In May this year I travelled to the University of Minnesota, Minneapolis for WAVES 2017 (or to give it its full title, the "International Conference on Mathematical and Numerical Aspects of Wave Propagation"). I was accompanied to the wild (mid) west by Elizabeth Arter, Ivan Graham and Euan Spence from the Department of Mathematical Sciences, here in Bath.
So with heady hopes for my first major conference (and my first trip to the USA) I made my way (changing planes in Iceland!) to Minneapolis.
I should explain why I'd gone all the way to Minneapolis for a conference. My research involves waves; acoustic waves, to be precise. I seek to understand the behaviour of sound waves when they move through a random medium, (For example, when sound wave moves through a crowd of people, but you don't know exactly where the people are).
I also design numerical methods for quickly computing properties of these sound waves and I try to prove that these numerical methods work. My research tends to come under the umbrella of `Uncertainty Quantification' - designing and analysing numerical methods for problems containing randomness.
Having arrived in Minneapolis, had (some) sleep, and been treated to a very large breakfast in the hotel (I never knew pancakes could be that big!), we made our way to the conference venue, the Coffman Memorial Union
Happily, I didn't have to wrestle with the conference timetable on day one - there was a minisymposium all day on "Seismic Waves: Uncertainty Quantification in Imaging/Inversion Across Scales." Most of the talks in the minisymposium came from researchers in seismic imaging. They're interested in reconstructing the rock structure underneath the earth using sound waves.
Seismic imaging is a major motivator for my own research. We're interested in problems surrounding wave propagation and developing fast, accurate algorithms. And yet those in the 'seismic world' have some different concerns to me. I didn't hear any talk of mathematically proving that methods work, rather, they're interested in methods that seem to work well in realistic scenarios. For example, did you know that salt can cause issues for seismic imaging, as it reflects lots of sound waves? It was a valuable experience chatting with them - their interests could well inform the direction of my PhD.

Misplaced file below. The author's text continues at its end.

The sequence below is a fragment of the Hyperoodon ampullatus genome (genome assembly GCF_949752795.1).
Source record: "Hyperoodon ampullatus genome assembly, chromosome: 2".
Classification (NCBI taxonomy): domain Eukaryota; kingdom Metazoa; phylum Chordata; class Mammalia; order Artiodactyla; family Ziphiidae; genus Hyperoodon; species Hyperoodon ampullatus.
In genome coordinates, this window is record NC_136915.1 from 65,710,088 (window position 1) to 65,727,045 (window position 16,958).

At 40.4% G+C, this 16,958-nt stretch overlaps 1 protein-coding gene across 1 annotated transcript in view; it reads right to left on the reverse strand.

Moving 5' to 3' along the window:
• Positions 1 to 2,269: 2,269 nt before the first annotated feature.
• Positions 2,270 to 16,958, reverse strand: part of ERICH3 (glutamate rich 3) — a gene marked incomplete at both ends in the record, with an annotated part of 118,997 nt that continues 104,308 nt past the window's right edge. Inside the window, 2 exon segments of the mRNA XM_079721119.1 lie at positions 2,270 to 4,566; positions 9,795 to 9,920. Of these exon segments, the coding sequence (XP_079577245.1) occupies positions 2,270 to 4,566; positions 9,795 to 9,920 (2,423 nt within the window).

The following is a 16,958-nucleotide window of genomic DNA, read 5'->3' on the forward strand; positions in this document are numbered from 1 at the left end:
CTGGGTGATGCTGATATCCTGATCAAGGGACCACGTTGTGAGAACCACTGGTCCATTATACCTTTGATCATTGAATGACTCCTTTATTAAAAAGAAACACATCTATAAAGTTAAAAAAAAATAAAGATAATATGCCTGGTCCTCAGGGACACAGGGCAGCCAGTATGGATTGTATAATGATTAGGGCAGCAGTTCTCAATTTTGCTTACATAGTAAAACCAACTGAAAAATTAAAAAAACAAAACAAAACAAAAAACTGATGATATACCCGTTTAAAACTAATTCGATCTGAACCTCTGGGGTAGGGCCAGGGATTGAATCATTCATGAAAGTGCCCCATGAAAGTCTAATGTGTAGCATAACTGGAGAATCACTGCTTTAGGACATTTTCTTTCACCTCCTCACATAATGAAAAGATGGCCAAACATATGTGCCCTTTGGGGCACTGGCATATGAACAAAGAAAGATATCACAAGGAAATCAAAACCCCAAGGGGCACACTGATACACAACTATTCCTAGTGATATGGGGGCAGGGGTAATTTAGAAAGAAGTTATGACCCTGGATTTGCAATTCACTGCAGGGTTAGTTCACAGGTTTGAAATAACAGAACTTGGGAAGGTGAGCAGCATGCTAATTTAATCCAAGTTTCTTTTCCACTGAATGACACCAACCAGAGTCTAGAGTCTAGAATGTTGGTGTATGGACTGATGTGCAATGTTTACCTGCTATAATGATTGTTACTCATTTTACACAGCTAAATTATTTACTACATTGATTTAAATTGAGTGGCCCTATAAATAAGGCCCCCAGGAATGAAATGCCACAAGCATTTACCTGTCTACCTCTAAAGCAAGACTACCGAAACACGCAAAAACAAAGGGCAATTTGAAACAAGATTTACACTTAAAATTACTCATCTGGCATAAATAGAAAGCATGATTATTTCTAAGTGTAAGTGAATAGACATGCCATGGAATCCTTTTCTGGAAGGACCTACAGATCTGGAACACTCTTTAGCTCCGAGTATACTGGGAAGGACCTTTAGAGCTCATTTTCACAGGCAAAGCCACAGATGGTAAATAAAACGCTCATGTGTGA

At the end of day one were treated to a public lecture by Michael Berry from the University of Bristol (it's a small world). After this, some people went out for a drink (in the fabulously named Dinkytown area of Minneapolis) but I made my slightly jet lagged way back to the hotel. Why? Because I was talking the next day!
My talk was in the last possible slot on Tuesday evening, before the conference dinner. I wasn't expecting a big crowd! However, there were around 15 people in the room. They heard me speak on "Bounds on the Helmholtz equation in heterogeneous and random media".
This is work with my supervisors Ivan Graham and Euan Spence; we have proved that there are certain types of heterogeneous and random media where you can guarantee you'll never experience `resonance'. Resonance is the phenomenon that means an opera singer can shatter a glass, or that you'll find certain notes ring louder than others when you sing in the shower. If you've not experienced this - try it next time you have a shower!
After my talk came the conference dinner, in the impressive yet architecturally quirky McNamara Alumni Centre. The roof is polyhedral and part of the wall is the old entrance to the sports stadium, which leans over the inside space in a mildly worrying fashion.
The banquet was wonderful - we had the fantastic setting, with good food to boot. It was also a fun- and laughter-filled reminder of how multinational the academic community is. At our table of eight, we had five different nationalities represented (British, French, Austrian, American and Mexican).
And it seems that my talk actually made an impact (besides meaning people had to rush to the conference dinner). I was able to have a conversation with one of the audience members later in the week. They work on problems in plasmas, and were interested whether our results could apply to their work.
The following three days of the conference passed in a mixture of talks attended, meals enjoyed and acquaintances made or strengthened. These last two points are interlinked. It's a privilege to be able to go for sushi with a group of people you've met during the week and get to know one of the leaders in your field over lunch!
I have to mention the drinks reception we had in the Weisman Art Museum - we had modern art (I'm still not sure I understand it), views towards downtown Minneapolis over the Mississippi and a jazz trio. However, I don't think we quite appreciated the architecture from the inside!
The strengthening of relationships continued until the last evening. You can't help but get to know people better after you've crossed the light rail tracks with them and then spent twenty minutes walking down a largely empty road bordered by abandoned lorry trailers and derelict flour mills in search of a beer hall that one of the group visited once before. To be fair, he'd been there for a conference dinner, knew exactly where he was going, and we had a great evening.
And before we knew it, the conference was over, and we were on a flight back home! It was a week filled with waves, maths and mathematicians.I think you'll find me at WAVES 2019, and we might have another blog post title inspired by a song. Can you guess where it's going to be?
Atrium of McNamara Alumni Center, old football stadium gate.jpg by Runner1928 is licensed under CC BY-SA 4.0, via Wikimedia Commons